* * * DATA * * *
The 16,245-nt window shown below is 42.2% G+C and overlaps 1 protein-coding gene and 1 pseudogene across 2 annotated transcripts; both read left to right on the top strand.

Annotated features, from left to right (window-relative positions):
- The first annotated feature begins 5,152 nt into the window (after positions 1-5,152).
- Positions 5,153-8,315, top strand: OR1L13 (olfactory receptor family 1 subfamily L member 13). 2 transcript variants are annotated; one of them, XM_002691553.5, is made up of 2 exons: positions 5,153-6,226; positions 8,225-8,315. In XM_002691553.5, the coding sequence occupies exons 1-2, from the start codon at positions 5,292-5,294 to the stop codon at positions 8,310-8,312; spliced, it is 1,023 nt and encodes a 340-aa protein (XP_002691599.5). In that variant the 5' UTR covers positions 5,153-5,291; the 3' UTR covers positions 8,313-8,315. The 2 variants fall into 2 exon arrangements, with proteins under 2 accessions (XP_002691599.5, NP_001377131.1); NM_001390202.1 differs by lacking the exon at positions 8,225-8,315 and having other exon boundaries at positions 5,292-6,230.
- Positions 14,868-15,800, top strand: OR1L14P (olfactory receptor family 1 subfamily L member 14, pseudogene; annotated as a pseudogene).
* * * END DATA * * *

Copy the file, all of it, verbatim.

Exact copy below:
The 16,245-nt window shown below is 42.2% G+C and overlaps 1 protein-coding gene and 1 pseudogene across 2 annotated transcripts; both read left to right on the top strand.

Annotated features, from left to right (window-relative positions):
- The first annotated feature begins 5,152 nt into the window (after positions 1-5,152).
- Positions 5,153-8,315, top strand: OR1L13 (olfactory receptor family 1 subfamily L member 13). 2 transcript variants are annotated; one of them, XM_002691553.5, is made up of 2 exons: positions 5,153-6,226; positions 8,225-8,315. In XM_002691553.5, the coding sequence occupies exons 1-2, from the start codon at positions 5,292-5,294 to the stop codon at positions 8,310-8,312; spliced, it is 1,023 nt and encodes a 340-aa protein (XP_002691599.5). In that variant the 5' UTR covers positions 5,153-5,291; the 3' UTR covers positions 8,313-8,315. The 2 variants fall into 2 exon arrangements, with proteins under 2 accessions (XP_002691599.5, NP_001377131.1); NM_001390202.1 differs by lacking the exon at positions 8,225-8,315 and having other exon boundaries at positions 5,292-6,230.
- Positions 14,868-15,800, top strand: OR1L14P (olfactory receptor family 1 subfamily L member 14, pseudogene; annotated as a pseudogene).